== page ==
WASHINGTON — Could President Bush’s promise to continue paying down the nation’s debt bring an unexpected benefit to banks?

According to Alex J. Pollock, president and chief executive officer of the Federal Home Loan Bank of Chicago, it may. As Treasury debt — currently the closest thing to a risk-free asset — becomes more and more scarce, conservative money managers are going to look for safe places to store funds, and banks may be one place they turn.

“One of the alternatives that I think will look good could be bank deposits,” Mr. Pollock said in a recent interview, echoing remarks he made a week ago at an American Enterprise Institute seminar on the consequences of paying off the debt. “Think about deposits in high-quality banks: You have a conservative instrument, and you also have a link to the government, through being a highly regulated industry. That gives an investor a certain feeling of confidence in this asset class.

“That would go for either domestic or international or investors looking to hold dollar reserves, or potentially to investors who, in cases of upset in the market, are moving out of riskier assets into lower-risk assets — the so-called ‘flight to quality.’ ”

To be sure, many investors will gravitate toward debt issued by government sponsored enterprises, such as Fannie Mae, Freddie Mac, and the Federal Home Loan banks, Mr. Pollock said.

However, “wholesale secondary market bank deposits are very competitive with other money market instruments,” he argued.

For some time, industry observers have speculated that mortgage-backed securities issued by Fannie and Freddie would, by default, occupy the role played by Treasury debt. But those observers don’t recognize that for decades Treasury debt has played a dual role as a benchmark asset against which loans are priced and as a high-liquidity, low-risk investment, Mr. Pollock said.

There is no reason that a single asset has to serve both functions, he argued. In fact, there is no reason why the benchmark has to be an asset at all, he said.

“Imagine a situation where you don’t have the Treasuries and therefore you don’t have that standard,” he said. “It’s something like moving from the Newtonian theory of physics, where there is an absolute framework of space and time against which all motion is measured, to an Einsteinian theory, in which there is no absolute framework but only things which move with respect to each other.”

The question may be academic, because the benchmark role has already been cast, Mr. Pollock said. Swaps based on the London interbank offered rate — the rate at which large London-based banks are willing to lend each other Eurodollars — is a popular alternative, he said.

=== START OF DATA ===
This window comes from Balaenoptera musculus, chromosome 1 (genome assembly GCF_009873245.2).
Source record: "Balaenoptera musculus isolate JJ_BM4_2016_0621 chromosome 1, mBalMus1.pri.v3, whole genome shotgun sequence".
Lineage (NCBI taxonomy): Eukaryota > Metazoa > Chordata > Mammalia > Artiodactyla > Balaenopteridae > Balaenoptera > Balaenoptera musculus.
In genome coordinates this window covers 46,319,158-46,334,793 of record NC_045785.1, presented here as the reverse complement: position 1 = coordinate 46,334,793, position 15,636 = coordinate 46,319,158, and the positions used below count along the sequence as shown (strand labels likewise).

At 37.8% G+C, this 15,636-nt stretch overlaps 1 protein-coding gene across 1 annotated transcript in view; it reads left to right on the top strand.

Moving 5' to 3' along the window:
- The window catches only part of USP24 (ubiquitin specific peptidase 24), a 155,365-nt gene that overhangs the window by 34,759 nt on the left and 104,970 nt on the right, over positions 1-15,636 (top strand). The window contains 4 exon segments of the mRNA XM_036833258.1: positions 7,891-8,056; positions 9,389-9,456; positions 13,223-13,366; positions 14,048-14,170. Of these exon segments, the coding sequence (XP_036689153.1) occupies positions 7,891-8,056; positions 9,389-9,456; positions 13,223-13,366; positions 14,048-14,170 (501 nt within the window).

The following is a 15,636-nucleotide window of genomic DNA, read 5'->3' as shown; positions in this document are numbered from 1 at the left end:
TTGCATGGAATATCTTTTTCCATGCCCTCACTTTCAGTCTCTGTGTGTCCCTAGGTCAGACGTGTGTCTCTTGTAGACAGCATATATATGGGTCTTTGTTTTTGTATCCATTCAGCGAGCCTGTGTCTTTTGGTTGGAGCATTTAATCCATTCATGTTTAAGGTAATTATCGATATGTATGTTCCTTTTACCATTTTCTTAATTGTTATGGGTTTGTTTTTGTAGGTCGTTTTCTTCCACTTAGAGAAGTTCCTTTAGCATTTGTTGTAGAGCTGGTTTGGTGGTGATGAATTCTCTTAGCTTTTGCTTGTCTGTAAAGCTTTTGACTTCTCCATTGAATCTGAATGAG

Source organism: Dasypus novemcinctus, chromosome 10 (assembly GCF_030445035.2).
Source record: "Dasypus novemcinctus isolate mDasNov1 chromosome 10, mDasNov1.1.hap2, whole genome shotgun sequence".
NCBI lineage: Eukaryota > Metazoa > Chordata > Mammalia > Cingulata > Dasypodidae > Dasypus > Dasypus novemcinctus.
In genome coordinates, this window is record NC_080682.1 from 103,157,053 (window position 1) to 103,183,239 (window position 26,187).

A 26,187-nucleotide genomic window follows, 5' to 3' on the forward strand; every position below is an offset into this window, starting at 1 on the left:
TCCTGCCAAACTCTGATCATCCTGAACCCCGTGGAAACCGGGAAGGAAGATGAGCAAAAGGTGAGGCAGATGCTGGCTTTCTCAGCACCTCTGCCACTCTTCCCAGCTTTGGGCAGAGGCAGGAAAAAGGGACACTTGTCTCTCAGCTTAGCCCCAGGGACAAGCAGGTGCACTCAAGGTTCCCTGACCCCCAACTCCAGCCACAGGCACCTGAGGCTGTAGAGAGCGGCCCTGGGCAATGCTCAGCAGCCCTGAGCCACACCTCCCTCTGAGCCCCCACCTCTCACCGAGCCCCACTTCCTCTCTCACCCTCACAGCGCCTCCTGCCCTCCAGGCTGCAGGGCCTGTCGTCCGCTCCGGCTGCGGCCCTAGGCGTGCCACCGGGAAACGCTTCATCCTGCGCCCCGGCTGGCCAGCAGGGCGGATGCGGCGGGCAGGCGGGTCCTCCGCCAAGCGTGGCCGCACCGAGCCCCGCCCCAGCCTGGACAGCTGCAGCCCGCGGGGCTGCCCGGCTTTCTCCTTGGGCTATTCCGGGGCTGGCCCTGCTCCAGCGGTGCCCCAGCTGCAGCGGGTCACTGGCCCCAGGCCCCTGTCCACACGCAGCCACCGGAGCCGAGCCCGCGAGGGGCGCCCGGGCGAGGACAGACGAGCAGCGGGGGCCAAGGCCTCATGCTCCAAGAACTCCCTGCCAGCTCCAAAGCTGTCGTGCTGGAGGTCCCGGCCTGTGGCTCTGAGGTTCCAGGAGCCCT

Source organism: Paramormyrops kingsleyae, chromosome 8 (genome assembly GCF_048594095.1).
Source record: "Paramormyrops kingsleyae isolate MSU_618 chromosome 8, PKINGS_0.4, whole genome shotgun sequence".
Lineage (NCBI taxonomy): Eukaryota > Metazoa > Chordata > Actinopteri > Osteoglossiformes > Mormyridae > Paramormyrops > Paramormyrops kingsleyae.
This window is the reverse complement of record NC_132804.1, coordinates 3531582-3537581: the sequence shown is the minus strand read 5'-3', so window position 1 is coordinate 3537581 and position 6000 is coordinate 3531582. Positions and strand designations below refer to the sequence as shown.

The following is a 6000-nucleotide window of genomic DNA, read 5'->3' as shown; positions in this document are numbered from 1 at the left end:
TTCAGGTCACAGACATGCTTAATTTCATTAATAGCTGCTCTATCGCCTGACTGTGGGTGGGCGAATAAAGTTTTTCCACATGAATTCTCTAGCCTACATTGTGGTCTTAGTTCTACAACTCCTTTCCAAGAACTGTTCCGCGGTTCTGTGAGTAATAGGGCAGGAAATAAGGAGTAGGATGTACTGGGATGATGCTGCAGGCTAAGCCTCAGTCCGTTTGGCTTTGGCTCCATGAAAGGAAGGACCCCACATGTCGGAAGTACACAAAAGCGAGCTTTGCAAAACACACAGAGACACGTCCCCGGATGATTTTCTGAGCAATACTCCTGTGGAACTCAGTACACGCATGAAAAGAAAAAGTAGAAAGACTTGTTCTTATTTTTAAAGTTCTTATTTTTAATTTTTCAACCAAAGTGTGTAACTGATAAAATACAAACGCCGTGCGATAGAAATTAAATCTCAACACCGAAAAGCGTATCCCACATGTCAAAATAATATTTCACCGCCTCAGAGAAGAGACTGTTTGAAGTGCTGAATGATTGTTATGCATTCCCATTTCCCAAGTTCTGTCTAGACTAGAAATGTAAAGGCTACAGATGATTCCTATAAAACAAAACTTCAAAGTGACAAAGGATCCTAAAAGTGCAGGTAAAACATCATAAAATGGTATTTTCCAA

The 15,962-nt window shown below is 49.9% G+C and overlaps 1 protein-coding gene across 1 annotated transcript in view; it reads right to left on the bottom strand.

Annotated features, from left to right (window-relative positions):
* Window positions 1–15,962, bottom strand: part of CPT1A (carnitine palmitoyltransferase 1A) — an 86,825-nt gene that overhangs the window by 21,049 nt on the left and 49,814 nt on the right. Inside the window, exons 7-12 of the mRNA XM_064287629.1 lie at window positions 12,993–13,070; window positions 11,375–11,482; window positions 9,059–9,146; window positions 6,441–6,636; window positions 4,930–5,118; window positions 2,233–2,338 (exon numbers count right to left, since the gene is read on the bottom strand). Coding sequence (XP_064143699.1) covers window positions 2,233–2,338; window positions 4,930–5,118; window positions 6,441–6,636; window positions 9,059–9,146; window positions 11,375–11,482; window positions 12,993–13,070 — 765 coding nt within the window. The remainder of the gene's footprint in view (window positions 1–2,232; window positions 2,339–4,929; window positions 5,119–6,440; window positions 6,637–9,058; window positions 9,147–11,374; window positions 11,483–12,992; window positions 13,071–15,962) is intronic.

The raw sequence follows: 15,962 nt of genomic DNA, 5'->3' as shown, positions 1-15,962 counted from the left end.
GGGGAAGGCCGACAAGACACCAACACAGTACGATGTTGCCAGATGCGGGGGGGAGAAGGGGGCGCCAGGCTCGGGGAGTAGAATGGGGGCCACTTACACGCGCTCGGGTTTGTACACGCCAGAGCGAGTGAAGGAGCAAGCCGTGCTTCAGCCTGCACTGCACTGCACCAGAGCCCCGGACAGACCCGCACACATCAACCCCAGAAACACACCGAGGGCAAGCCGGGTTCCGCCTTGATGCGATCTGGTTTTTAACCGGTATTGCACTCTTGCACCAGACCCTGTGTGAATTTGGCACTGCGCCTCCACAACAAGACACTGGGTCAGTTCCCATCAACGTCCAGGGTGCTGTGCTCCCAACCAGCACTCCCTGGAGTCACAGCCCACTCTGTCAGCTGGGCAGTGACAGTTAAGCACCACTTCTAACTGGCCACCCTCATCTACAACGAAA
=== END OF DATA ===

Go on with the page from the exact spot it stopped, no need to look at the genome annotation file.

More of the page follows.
“It is already the case that Treasury issuance is decreasing, and that the Treasury market yields have changed in relationship to everything else, making Treasuries already less available as an investment and, more to the point, less useful as a hedging instrument, because the relationships to other yields are wider and less statistically well-behaved,” he said.

“It seems pretty clear to most of us who try to think about this that the Libor swap rates are becoming the world’s standard benchmark.”

But Libor swaps cannot replace Treasury debt as a low-risk investment, and that’s where bank deposit products would come in.

“What most people have not thought about is a greater role for bank deposits as a very high-quality asset that conservative investors, either domestically or internationally, could look to as an alternative when you don’t have Treasuries,” Mr. Pollock said. “Let’s say Treasuries are disappearing or have disappeared. Now I have a certain amount of dollar-denominated assets I wish to hold. I might be thinking about” their value relative to “the Libor swap curve, but what am I going to invest them in?”

The answer for the foreign investors, who currently hold $1.2 trillion of Treasury securities, is government-sponsored enterprise debt and bank deposits, he said.

“Think about a European or anyone else in the world wishing to hold a conservative dollar-denominated asset. If you tell him he can’t buy Treasuries anymore, what does he invest those dollars in? Maybe agencies, maybe bank deposits. It seems to me that those are the first two things that sort of investor thinks about.

“If you look at what bank deposits and agency securities have in common,” it is that investors “look beyond the credit quality of the instrument itself to some sort of implicit link to regulation or the government’s interest in the well-being of this sector.”

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